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The Day the Army Woke Up

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  • The Day the Army Woke Up

    Ten years ago today, Task Force Ranger embarked on a mission that was suppose to last for thirty minutes. Seventeen hours later, eighteen American soldiers, and an estimated 500 Somalis lay dead. While the outcome of the battle is still disputed (Rangers appear insecure with the results), one thing is certain. On October 4, 1993, the US Army was working its *ss off to prepare American soldiers for the brutality of modern urban combat.

    To say that the Battle of Mogadishu was the moment when the Army first realized future wars would be increasingly fought in urban environments is wrong. FM 90-10-1 was released earlier that year, and did offer a glimpse of things to come. Instead, it changed how the US viewed itself operating in such an environment. Prior to October 3, 1993, troops focused primarily on operating in a combat intensive environment, which was created out of the horrors that visited Moscow, Stalingrad, and Berlin, just to name a few during WWII. Troops would avoid using armor. Soldiers were not instructed to act with reckless abandonment for civilian lives. However, they lacked sufficent training to understand how to avoid killing scores of innocent people.

    The blood and sacrifice made by American and UN troops between October 3-4, 1993, gave way to new urban and close quarters combat doctrine. This doctrine focused more on precision rather than blunt force. Troops learned how to operate within an environment filled with hostile troops and non-combatants. Facilities such as the Joint Readiness Training Center allowed US Army soldiers to test their tactics in similar conditions. Leaders studied the Russian experience in Grozny (also important to American MOUT doctrine). New lifesaving tactics were the result.

    The success of that training materalized in Iraq. Cities that were many expected would require a corps to capture, were taken by Battalion Combat Teams. American and British troops used armor to move in and out of the urban environments to harrass and isolate the enemy, while minimizing combat. Analysts once predicted more than 100,000 Iraqis would die in the first few weeks of combat. Yet, many were spared. (Shouldn't mitigate the seriousness of all the lives lost.)

    Some can argue the Iraqis didn't fight, were poorly led, etc. However, in the end, the sole reason Baghdad and Basra fell with few casualties was because of the lessons learned from October 3-4, 1993. Political views should not detract from the military success of the campaign. American and British Forces fought and defeated an Army that would have given 99% of the countries in the world today all the hell they could handle.

    Nothing can compensate for the lives lost in battle. This is even more true when political leaders elect to place troops in harms way, while trying to minizing their own risk. In Somalia, Task Force Ranger was abandoned by the President of the United States. When the shooting started, he denied them the tools that might have kept many alive. Yet, none of the soldiers died and suffered in vain. In some form or the other, every soldier who participates in IRAQI FREEDOM owe their own lives to those who perished in wars past.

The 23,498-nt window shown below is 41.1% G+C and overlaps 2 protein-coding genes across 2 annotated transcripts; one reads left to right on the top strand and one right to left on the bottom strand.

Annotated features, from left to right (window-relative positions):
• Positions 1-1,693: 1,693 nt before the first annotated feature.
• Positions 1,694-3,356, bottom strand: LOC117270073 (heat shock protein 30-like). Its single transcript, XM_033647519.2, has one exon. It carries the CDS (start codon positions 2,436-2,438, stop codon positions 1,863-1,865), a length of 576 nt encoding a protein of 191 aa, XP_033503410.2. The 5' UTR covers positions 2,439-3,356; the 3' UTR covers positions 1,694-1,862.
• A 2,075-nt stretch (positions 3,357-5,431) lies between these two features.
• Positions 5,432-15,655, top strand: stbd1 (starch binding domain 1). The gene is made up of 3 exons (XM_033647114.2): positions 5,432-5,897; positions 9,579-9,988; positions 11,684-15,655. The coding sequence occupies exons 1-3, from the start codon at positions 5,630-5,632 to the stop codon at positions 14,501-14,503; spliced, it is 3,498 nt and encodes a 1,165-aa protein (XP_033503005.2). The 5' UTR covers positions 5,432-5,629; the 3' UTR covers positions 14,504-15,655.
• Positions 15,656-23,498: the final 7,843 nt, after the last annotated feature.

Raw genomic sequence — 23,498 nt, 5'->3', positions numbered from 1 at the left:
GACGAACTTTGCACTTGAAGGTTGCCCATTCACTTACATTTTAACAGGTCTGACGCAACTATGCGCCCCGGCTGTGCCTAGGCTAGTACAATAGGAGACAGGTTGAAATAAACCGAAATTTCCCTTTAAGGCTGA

In Somalia, as is the case in many wars, the soldiers displayed the ultimate degree of valor and courage, even if the politicians who sent them there fell unforgivably short of being worthy of having such people call them Commander-IN-Chief.
    "As soon as men decide that all means are permitted to fight an evil, then their good becomes indistinguishable from the evil that they set out to destroy."-Christopher Dawson - The Judgement of Nations, 1942

  • #2
    This summer I read Mark Bowden's book, "Black Hawk Down" (which inspired the movie) and although I can appreciate that the Pentagon has learned a lesson or two, I am skeptical of the actual impact on operational and tactical doctrine.

    We should not forget that this battle wasn't between two organized military forces. One was a highly trained, elite military force made of Rangers soldiers and Delta operatives, equipped with the latest technology. The other one was basically an untrained mob of people with some simple rifles (some lucky ones had AK47s) and a couple of RPGs. What gave trouble to the Americans was in fact the sheer overwhelming numbers of Somalis, and the incredible luck they got in sending down 2 big birds.

    There is a limit to the lessons you can draw out of this against another urban combat situation where you would actually fight real military resistance, with an organized, trained, and properly equipped group of soldiers.

    Except for a few cases of vicious but short bursts of heavy fighting in Bagdad, Karbala and Nasiriyah, urban combat in Iraq has been pretty limited. That is not to say American soldiers aren't good at MOUT - to the contrary, even if Iraqis would have a put up a more determined and coherent combat effort in urban ground, I still believe Americans would have overwhelmed them through superior tactics, training and technology.

    But as far as the Somali experience has been helpful...perhaps through improved methods and means of communication, yes. It was one of the big weakness of the American task force in Mogadishu (the pathetic trip of the rescue convoy wandering aimlessly in the city is a good example of weak C3 methods).

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    • #3
      I read a very interesting article about this event in a French magazine, in a special issue dedicated to urban warfare.